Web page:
July 27, 2015

Visiting Mammoth Site With Kids

I’ve never had more than a passing interest in dinosaurs and prehistoric creatures. But ever since I read about Hudson-Meng Bison Kill site in Nebraska, my interest was piqued on major archeological digs in the Midwest. What would it be like to see a massive dig site in person?

The question leads to why I wanted to include a stop at Mammoth Site in Hot Springs during our South Dakota road trip. The answer: You’ll be impressed by the experience.

The number of bones uncovered at Mammoth Site is impressive.

The number of bones uncovered at Mammoth Site is impressive.

More than 60 Columbian and woolly mammoths have been identified there, as well as a number surprising (to me) fossils of camels, llamas and giant short-faced bears, to name just a couple here.

 

What to expect

Let’s all breathe a sigh of relief: It’s in a climate-controlled building (AKA air-conditioned).

A partial view of the excavation area at Mammoth Site in Hot Springs, South Dakota.

A partial view of the excavation area at Mammoth Site in Hot Springs, South Dakota.

You’ll want to take a tour, which includes a short film in the beginning and a guided walk around the “in-situ” exhibit (fancy talk for bones being on display as they were discovered).

You get headphones to wear so you can hear your guide. My 3-year-old hated them with a passion.

Photography is allowed, but you’re encouraged to wait until after the tour so that you don’t miss whatever the guide is showing next. It’s so tempting, though, to want to snap photos in the moment.

Tools used at Mammoth Site to uncover bones.

Tools used at Mammoth Site to uncover bones.

After the tour, you’re free to roam, then proceed to the next door. It’s full of interesting replicas, including a mammoth model and a walk-in mammoth bone hut. There’s a gift shop full of books, stuffed animals and apparel.

A replica of a hut made out of mammoth bones in Muller Exhibit Hall.

A replica of a hut made out of mammoth bones in Muller Exhibit Hall.

 

Tips

We lucked out and saw Mammoth Site Excavation Committee members at work during our visit. However, the people who timed their visit about 30 minutes after us missed them during their lunch break. Time your visit around the noon hour.

It's pretty fascinating to watch the work being done at Mammoth Site.

It’s pretty fascinating to watch the work being done at Mammoth Site.

There picnic tables for lunch time, if you packed accordingly. The tables aren’t far from an outdoor work site.

Near the picnic tables is a work space for the volunteers to sift through dirt to find tiny fossils.

Near the picnic tables is a work space for the volunteers to sift through dirt to find tiny fossils. You might luck out and catch someone at work.

Near Mammoth Site is the restaurant Woolly’s Western Grill. It’s a kid-friendly place to get a bite to eat.

 

Bringing little ones here

How did these two do at an active dig site?

How did these two do at an active dig site?

My kids are 3 and 5, so not exactly at the grade levels that have been studying any of this in school. That said, they’ve at least read “Magic Treehouse” books and know a thing or two about woolly Mammoths and other prehistoric creatures, so they’ve got that going.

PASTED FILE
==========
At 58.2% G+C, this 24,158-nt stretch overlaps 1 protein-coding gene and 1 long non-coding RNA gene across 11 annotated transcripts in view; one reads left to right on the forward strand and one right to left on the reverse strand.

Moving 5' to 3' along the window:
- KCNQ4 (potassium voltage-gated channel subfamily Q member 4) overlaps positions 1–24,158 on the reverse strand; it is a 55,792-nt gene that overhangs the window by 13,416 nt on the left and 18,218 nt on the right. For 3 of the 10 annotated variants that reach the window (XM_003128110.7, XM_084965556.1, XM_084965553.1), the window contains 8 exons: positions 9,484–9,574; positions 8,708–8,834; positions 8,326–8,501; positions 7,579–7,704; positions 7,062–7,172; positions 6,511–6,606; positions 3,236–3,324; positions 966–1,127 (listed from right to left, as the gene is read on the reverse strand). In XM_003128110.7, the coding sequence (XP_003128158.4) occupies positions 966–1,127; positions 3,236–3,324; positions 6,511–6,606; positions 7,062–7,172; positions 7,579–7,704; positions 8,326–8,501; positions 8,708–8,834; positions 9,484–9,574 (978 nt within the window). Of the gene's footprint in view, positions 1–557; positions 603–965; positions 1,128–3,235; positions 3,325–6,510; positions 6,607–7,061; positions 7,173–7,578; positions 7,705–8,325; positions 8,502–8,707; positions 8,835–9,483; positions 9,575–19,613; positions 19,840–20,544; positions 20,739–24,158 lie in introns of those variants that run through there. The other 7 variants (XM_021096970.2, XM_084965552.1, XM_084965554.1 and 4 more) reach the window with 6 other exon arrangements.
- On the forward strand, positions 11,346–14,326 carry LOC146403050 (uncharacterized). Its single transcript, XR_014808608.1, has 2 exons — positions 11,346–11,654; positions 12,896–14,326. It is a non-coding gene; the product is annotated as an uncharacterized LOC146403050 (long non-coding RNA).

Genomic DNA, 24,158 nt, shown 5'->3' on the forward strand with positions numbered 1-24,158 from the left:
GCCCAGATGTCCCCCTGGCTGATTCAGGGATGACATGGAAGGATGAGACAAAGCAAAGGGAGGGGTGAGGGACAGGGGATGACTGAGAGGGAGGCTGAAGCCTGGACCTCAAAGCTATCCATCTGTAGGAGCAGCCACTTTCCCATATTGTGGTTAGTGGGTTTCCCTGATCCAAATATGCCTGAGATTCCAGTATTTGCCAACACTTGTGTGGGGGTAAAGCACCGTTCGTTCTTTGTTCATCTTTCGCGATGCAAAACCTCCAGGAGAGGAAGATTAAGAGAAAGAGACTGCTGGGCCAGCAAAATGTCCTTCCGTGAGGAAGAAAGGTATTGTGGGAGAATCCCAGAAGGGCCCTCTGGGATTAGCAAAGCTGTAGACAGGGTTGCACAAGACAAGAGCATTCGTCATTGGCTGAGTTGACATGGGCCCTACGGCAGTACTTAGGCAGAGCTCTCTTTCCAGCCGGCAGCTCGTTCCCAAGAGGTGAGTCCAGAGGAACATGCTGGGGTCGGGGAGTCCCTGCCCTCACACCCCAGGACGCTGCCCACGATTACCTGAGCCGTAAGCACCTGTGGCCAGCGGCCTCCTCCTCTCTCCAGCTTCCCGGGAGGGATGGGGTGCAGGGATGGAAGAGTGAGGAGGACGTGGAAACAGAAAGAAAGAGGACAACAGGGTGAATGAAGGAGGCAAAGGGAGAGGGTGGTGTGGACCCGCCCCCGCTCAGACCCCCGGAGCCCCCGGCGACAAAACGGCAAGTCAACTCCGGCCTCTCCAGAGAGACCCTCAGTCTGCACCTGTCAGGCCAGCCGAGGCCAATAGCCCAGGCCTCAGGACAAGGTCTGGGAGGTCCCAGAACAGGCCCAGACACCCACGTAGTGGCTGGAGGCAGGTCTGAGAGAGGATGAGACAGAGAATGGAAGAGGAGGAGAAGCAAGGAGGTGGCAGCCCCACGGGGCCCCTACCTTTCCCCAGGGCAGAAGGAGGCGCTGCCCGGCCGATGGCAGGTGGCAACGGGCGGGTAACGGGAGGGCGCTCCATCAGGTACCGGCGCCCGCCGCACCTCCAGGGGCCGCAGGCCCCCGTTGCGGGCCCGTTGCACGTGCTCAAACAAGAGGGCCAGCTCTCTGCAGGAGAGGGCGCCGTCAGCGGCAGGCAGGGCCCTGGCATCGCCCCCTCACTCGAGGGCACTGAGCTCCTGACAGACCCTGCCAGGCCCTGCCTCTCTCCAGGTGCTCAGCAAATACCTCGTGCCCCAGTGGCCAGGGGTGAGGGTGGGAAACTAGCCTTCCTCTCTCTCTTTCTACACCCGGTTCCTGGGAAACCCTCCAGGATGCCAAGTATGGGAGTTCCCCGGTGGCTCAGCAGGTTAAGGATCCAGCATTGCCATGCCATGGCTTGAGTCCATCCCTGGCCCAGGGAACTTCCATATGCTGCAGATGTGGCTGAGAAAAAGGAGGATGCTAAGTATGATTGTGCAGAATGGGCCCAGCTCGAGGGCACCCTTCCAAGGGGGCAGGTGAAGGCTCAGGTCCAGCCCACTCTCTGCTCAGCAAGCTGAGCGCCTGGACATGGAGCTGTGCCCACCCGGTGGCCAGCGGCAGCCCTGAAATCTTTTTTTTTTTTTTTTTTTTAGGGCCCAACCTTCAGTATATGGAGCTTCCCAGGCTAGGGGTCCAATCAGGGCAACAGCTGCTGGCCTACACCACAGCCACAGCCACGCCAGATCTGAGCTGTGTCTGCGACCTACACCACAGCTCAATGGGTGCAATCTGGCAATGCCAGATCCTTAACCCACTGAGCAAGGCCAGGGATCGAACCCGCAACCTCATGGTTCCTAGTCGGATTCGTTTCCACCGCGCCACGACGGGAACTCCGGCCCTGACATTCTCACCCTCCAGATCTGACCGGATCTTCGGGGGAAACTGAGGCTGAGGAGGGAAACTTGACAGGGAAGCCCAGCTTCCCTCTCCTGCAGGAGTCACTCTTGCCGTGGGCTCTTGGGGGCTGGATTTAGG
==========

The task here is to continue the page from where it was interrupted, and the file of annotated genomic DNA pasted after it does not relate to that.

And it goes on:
There are items on display at Mammoth Site that encourage visitors to touch, which appeals to kids.

There are items on display at Mammoth Site that encourage visitors to touch, which appeals to kids.

My 3-year-old daughter, Mooch, lost interest early on in the tour; our 5-year-old fared better. The tour guide provides a lot of facts, but there’s very little hands-on things to keep the truly young interested.

I think one of the best options for families with little kids is to register them in one of the kids activities offered there – in the summer, there are two types of  junior paleontologist classes, which sound like the perfect hands-on learning my kids would like; unfortunately, it didn’t fit with our travel schedule. There’s also an Atlatl Throwing Experience that sounded intriguing.

 

If you go

Mammoth Site of Hot Springs

Where: 1800 US 18 Bypass, Hot Springs, South Dakota

Hours: Open year-round, hours vary depending on the time of year. Details

Cost: Adults (13+), $10; seniors (60+), $9; kids (4-12), $8; kids 3 and younger, FREE. Summer classes are $10-$20.

Website

Disclaimer: The Hot Springs tourism office provided complimentary admission to Mammoth Site of Hot Springs for me and my family. All opinions and thoughts expressed here are my own.

 

* * * * *

Planning a trip to South Dakota and Western Nebraska? I wrote a series of posts and reviews of kid-friendly attractions, lodging and a photo-heavy trip recap. Check them out:

Nebraska and South Dakota Adventure With Kids

Canoeing the Niobrara River with Kids

Comfort Suites and Convention Center (Rapid City, South Dakota)

Firehouse Brewing Company (Rapid City, South Dakota)

Reptile Gardens (Rapid City, South Dakota)

Dakotah Steakhouse (Rapid City, South Dakota)

The Hills Inn (Hot Spring, South Dakota)

Evans Plunge (Hot Springs, South Dakota)

Chadron State Park (Chadron, Nebraska)

Fort Robinson State Park (Harrison, Nebraska)

Comments

  1. Looks like fun! My boys enjoyed it. They really liked it when they were called on to be volunteers for holding up bones. 🙂

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